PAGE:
16. 16. Three Key Characteristics 1.Permanent method changes. Change the method. Once the change is made, you can’t go back to the old way of doing things. 2.Continuous flow of small ideas. The smaller ideas, the better. Kaizen is small ideas. 3.Immediate local implementation. Be realistic. Kaizen is done within realist or practical constraints.
  17. 17. Benefits  Kaizen Management System empowers employees, enriches the work experience and brings out the best in every person.  Serves as a barometer of leadership.  Kaizen helps eliminate or reduce wastes and improves quality, safety, cost structures, delivery, environments, product and customer service.
  18. 18. JIDOKA  "ji" refers to the worker herself.   If he feels “something is wrong” or “I am creating a defect”, he must stop the line.  "Do" refers to motion or work, &  "ka" to the suffix “-ation”.  JIDOKA is defined as automation with a human mind i.e "stop and respond to every abnormality "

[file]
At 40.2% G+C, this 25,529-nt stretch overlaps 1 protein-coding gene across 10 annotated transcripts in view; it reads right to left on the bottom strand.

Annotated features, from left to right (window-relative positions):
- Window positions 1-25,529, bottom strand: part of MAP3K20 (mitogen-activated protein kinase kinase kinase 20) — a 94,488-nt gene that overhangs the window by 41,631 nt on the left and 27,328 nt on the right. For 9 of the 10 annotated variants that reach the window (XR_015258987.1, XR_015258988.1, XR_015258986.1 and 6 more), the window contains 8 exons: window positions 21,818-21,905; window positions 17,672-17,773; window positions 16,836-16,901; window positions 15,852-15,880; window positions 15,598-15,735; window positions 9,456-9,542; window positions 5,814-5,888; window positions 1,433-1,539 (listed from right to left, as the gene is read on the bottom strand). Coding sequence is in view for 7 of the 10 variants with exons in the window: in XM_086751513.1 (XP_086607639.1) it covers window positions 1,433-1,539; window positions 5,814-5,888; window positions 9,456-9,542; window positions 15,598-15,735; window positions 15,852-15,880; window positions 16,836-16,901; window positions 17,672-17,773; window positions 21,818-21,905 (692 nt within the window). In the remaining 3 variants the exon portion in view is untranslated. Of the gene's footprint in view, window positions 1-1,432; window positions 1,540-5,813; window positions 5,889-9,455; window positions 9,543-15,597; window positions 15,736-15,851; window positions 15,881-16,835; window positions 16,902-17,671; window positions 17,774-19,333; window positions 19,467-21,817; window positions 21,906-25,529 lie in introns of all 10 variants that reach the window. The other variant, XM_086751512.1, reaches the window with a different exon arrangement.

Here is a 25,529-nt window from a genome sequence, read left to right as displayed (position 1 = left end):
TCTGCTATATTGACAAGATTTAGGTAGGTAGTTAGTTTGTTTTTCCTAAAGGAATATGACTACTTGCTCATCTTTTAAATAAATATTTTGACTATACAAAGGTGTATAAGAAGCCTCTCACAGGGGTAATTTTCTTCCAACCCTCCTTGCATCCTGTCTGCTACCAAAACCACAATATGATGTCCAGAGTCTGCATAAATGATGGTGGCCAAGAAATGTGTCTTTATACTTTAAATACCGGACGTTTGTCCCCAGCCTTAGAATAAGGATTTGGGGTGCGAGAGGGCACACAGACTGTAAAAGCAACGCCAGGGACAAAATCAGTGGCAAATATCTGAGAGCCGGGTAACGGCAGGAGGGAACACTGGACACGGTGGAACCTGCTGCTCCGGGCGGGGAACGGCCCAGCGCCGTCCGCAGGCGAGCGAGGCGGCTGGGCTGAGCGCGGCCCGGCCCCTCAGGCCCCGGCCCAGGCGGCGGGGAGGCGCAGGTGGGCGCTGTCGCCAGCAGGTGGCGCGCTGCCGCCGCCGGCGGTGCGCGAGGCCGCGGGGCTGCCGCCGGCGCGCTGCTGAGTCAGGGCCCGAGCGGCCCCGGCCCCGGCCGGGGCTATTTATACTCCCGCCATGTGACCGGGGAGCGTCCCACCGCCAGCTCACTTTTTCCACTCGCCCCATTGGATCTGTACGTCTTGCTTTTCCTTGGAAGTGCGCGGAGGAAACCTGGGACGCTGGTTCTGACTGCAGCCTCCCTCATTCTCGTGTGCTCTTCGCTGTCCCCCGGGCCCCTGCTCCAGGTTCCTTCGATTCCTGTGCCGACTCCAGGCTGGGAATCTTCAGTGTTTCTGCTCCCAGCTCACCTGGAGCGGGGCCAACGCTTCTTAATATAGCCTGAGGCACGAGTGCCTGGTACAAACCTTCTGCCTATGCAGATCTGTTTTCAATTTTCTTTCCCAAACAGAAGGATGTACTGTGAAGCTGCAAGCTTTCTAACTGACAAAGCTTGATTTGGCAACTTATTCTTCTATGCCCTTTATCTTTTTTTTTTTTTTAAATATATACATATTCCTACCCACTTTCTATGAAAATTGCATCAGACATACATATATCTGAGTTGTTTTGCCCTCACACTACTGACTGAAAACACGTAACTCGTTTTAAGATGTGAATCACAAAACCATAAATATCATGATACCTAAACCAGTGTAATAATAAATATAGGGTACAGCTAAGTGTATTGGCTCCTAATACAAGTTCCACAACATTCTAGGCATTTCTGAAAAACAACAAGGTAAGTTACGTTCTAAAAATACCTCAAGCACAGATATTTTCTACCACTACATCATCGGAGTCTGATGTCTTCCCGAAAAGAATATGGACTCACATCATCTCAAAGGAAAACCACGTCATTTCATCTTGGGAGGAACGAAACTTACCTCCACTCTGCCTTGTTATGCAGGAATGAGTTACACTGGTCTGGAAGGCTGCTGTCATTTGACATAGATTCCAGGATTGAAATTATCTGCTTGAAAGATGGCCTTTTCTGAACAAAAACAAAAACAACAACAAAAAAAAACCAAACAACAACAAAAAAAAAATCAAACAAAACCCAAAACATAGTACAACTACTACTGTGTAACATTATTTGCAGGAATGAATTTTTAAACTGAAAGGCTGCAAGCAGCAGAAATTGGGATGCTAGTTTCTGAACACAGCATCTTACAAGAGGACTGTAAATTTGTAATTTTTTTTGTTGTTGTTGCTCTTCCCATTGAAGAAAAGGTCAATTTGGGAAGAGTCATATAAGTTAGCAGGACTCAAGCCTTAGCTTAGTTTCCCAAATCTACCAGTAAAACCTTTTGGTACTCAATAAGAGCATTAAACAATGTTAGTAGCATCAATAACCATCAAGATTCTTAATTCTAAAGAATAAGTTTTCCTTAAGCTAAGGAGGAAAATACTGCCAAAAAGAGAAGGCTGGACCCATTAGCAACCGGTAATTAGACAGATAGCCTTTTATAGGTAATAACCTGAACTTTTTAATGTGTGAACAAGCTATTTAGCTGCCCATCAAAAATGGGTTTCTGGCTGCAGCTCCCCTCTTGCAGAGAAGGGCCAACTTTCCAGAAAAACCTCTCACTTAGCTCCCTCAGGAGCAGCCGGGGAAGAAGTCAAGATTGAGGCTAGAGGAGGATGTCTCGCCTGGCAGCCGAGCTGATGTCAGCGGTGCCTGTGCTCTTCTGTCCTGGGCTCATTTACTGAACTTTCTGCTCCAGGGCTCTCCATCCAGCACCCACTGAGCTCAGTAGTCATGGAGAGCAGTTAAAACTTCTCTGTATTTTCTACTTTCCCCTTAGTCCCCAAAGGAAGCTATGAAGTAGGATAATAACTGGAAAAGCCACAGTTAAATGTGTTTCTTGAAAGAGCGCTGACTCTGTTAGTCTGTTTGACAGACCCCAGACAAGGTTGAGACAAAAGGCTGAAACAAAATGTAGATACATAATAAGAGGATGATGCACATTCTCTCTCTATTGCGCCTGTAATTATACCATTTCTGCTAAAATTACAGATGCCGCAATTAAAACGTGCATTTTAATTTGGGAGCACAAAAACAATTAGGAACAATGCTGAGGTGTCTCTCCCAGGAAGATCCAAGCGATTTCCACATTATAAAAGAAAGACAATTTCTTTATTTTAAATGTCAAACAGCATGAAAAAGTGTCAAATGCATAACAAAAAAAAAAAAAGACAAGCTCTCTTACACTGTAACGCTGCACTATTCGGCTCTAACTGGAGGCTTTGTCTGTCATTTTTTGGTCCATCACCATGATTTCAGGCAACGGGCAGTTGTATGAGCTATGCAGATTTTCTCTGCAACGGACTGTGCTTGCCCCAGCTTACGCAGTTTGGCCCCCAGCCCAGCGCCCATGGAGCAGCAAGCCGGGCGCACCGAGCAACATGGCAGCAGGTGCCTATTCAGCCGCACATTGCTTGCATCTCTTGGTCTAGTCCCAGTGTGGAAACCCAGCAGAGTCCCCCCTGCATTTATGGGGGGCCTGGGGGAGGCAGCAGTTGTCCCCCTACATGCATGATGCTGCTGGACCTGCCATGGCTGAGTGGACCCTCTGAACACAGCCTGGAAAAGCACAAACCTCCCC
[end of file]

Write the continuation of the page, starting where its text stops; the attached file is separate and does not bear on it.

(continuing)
19. 19. JIDOKA – how it works ?  A machine safely stops when the normal processing is completed.  The machine detects the problem on its own and stops, preventing defective products from being produced.  Only products satisfying quality standards will be passed on to the following processes on the production line.  The problem is communicated via the "andon" (problem display board), operators can confidently continue performing work at another machine, as well as easily identify the problem's cause to prevent its recurrence.  Each operator can be in charge of many machines, resulting in higher productivity, while continuous improvements lead to greater processing capacity.